Casablanca (1942),viewed under this rubric, is an almost perfect movie and deserving of its lasting regard as a quintessential World War II movie to see. It is a story about romance, espionage and, in a strange way, duty. But it is not the duty of soldier to country; rather, it is the duty of lovers to each other and, perhaps in a small way, of duty toward an ideal. Fussell claims there were no ideals in World War II (1990, p. 129): perhaps that is so, in which case this movie is about simple determination to pragmatically return the world to sanity.
This most beloved of World War II films was based on a short story, "Everybody Comes to Rick's," by Murray Burnett and Joan Alison. However, six screenwriters transformed it into "this quintessential classic that samples almost every film genre" with the notable exception of Basinger's idea of a war film (Dirks, 2005).
There can be little doubt of the individuality inherent in this film. It was made during a period when the Roosevelt government and the dueling governments of France -- the Vichy government set up by the Nazis and the Gaullist 'shadow' government of Charles de Gaulle -- had virtually no contact (Dirks, 2005). ]
In theatres at the time, feature films were preceded by Movie Tone news, the big screen version of Tom Brokaw at 6. It is not difficult to conceive how writers would create characters as individualistic as Rick and Ilsa. That they are openly former lovers is also highly individualistic. It had been only a short time since the Astaire-Rogers romantic comedies of the 1930s would scarcely countenance kissing, never mind having lovers. Beyond that, establishing the individuality of the characters as well as the individuality of the concept of the studio and writers, Rick and Ilsa were lovers who did not marry. Indeed, Ilsa married someone else, someone not nearly as attractive as Rick, and someone in a highly dangerous position in the French resistance. Clearly, Ilsa's husband is in individualist of strong convictions, and so is Ilsa. This does not, however, bespeak community, for they operate as individual cells, self-sufficient as much a possible. However, it also fails to exhibit ideals. Ilsa's own quest, vengeance, and her husband's is very pragmatic; no one can live under the Nazis. Rick, in Casablanca, succeeds simply because his bar is an international crossroads, a neutral ground on which spies and other creatures of the fringe can have a few hours of peace and a couple of drinks to chase the hopelessness away. Fortunately for the studio, Eisenhower's forces moved into the Axis-occupied city of Casablanca at a perfect time for the film's release. This 'happy coincidence' not only helped the film at the box office, but also helped solidify a public vision of World War II as one in which vibrant, vigorous and daring individuals took enormous risks in a basically existential environment. In the American mind, the sequencing of events may have seemed mythic. Just after the film's release, Roosevelt and Churchill met in Casablanca (with Stalin declining); at the time, Roosevelt cast the U.S. lot with DeGaulle, leader of the Free French, and disavowed the Vichy puppet government of Marshal Petain (Dirks, 2005).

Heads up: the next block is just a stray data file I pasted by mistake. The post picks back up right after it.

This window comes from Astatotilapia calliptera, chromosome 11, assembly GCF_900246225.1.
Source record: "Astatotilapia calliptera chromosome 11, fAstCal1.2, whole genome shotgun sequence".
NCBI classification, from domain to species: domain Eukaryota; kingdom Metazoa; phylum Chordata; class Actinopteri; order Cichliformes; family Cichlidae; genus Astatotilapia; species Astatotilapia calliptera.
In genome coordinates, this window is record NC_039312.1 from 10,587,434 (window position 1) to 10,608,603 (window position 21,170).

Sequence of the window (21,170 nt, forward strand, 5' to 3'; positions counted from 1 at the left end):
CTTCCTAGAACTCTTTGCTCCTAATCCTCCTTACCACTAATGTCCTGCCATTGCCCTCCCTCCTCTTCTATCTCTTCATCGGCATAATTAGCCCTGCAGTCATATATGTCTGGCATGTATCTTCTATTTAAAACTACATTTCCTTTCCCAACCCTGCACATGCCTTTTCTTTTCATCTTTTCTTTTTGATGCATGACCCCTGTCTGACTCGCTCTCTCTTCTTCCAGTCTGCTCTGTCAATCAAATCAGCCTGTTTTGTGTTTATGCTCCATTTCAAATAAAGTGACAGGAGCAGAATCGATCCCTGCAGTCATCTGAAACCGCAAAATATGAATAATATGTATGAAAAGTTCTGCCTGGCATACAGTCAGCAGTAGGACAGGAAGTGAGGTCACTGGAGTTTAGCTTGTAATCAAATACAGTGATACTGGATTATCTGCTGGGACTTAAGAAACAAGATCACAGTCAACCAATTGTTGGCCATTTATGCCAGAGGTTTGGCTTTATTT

While the setting of events in the real world and the course of action in Casablanca all point to the primacy of individualism, the cinematography itself supports that concept. As the film begins, a camera provides a view of the top of a mosque and down into a walled coastal city that was technically administered by Unoccupied France, but was in fact surrounded by -- cut off by -- the Axis powers in North Africa. In this unique atmosphere, it seems normal that a Nazi commandant can befriend a Vichy policeman; one can even believe the daily flights to Lisbon, an escape point in a neutral country.
Also contributing to the primacy of individualism is the souk where black marketers abound, and one gets the impression anything can be bought. And then there is Rick's Cafe Americaine, identified as the center of everything that happens in Casablanca. If the rest of the film were erased, it would still be possible to construct the rubric under which this, and other similar, World War II films was designed. Rick's is a gambling den, metaphoric for the way of life of virtually everyone in Casablanca. But it is the center of everything; life is a gamble. Indeed, it one projects forward to the early 1970s, one can read…[continue]